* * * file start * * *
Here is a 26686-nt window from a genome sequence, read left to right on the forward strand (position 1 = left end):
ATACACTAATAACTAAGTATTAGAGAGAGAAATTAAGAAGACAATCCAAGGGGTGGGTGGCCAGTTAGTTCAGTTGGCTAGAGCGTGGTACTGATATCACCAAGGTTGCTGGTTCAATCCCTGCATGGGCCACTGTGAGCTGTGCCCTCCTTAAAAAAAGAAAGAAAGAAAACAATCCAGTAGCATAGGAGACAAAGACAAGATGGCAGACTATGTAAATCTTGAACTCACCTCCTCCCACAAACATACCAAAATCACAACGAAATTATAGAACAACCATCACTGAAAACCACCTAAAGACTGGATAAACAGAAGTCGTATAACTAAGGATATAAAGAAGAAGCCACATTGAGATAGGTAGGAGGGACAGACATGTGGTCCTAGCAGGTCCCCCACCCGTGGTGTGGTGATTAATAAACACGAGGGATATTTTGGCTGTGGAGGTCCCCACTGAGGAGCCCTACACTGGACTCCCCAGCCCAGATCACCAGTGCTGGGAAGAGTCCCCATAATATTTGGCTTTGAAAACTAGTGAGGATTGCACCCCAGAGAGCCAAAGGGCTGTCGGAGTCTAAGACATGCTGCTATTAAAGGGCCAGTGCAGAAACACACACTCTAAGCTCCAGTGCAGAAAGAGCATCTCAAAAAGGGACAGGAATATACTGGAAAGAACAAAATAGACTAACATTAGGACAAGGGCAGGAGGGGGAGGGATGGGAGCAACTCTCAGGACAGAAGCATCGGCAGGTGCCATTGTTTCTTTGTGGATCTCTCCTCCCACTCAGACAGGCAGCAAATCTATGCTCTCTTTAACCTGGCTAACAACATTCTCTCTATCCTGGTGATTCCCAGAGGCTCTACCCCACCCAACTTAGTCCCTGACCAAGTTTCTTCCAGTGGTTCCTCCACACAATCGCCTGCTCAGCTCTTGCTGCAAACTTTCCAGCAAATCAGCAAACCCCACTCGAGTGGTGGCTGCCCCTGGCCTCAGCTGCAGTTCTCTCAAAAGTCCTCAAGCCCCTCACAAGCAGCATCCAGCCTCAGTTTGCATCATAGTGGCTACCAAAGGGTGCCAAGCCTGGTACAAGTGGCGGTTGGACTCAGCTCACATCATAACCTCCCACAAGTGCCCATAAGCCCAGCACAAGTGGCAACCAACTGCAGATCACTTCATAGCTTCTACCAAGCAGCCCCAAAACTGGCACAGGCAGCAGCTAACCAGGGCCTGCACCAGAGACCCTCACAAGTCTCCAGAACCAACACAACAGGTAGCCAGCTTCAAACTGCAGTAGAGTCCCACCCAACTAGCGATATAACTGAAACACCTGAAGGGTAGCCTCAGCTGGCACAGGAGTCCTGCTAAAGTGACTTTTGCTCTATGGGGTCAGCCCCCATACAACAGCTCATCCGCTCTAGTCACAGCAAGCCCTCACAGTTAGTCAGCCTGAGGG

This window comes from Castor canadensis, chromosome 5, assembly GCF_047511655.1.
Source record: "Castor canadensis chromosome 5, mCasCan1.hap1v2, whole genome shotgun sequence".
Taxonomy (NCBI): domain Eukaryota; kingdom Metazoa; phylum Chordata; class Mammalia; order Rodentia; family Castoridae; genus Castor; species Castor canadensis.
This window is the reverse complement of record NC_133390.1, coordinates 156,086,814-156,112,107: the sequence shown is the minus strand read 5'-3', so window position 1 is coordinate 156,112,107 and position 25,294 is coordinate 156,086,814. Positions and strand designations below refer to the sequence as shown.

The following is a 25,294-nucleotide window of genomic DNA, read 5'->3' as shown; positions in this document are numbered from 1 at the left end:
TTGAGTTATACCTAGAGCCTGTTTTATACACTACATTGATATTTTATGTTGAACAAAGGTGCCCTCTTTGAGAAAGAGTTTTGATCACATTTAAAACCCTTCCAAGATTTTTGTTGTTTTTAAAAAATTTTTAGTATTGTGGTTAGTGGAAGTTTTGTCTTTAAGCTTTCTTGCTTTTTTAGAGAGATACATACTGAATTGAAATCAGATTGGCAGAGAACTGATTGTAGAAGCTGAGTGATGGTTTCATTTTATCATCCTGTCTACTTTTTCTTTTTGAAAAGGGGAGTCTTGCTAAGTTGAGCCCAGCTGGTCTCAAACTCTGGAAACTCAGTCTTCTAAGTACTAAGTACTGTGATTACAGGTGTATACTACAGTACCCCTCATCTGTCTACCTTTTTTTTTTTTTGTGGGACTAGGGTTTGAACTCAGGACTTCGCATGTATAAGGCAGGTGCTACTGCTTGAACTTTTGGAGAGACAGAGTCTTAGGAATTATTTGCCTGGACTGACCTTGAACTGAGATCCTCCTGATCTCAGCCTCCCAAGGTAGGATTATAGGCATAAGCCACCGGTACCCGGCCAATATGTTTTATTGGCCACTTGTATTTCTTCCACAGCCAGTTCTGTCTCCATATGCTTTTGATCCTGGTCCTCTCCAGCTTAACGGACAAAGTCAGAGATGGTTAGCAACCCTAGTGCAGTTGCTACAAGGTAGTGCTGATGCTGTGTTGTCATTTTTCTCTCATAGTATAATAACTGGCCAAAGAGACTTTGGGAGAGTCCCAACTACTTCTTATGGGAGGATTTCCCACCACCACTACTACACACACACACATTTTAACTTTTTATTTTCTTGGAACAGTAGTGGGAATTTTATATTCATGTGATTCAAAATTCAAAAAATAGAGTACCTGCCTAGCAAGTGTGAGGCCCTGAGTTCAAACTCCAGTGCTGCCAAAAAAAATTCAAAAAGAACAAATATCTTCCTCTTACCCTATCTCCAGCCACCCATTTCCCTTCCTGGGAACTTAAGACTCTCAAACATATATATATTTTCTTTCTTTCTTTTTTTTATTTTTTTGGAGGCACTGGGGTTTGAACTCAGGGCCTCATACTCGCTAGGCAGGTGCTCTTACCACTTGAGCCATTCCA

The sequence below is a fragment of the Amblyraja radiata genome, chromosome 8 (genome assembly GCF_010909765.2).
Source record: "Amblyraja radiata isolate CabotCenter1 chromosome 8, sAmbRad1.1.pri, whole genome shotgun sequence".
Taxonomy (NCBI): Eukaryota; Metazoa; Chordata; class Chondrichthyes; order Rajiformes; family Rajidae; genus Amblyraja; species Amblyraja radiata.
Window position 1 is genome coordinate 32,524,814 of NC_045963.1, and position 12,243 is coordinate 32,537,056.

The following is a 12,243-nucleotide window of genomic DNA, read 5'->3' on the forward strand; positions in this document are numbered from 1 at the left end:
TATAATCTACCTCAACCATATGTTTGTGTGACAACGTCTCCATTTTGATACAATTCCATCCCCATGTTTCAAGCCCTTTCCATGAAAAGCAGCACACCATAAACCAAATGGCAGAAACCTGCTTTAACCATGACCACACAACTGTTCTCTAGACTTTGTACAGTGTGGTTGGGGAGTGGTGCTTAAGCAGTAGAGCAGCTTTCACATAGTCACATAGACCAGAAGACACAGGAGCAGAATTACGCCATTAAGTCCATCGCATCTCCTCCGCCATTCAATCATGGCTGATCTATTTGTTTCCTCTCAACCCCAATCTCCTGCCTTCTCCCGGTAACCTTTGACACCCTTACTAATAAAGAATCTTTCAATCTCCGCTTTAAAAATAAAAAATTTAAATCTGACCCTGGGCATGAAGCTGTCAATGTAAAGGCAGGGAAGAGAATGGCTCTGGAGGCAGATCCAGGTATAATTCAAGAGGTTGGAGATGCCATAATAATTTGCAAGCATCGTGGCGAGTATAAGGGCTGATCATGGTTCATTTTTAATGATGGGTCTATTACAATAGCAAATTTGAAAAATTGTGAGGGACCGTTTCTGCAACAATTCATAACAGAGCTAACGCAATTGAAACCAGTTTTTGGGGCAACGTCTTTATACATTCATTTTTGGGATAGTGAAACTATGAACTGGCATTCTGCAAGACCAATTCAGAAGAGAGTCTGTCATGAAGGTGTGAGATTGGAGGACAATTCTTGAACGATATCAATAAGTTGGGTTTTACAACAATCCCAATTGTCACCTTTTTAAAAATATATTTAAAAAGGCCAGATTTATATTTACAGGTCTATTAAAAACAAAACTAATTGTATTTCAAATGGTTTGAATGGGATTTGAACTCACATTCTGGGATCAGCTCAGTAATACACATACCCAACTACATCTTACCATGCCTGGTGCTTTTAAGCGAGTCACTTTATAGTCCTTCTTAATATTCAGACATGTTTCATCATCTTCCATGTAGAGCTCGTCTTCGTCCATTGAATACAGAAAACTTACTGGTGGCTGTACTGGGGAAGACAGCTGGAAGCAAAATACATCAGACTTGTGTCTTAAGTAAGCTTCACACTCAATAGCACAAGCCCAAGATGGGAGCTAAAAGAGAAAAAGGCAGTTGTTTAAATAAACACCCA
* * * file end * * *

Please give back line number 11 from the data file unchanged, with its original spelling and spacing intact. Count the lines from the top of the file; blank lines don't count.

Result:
Taxonomy (NCBI): Eukaryota; Metazoa; Chordata; class Chondrichthyes; order Rajiformes; family Rajidae; genus Amblyraja; species Amblyraja radiata.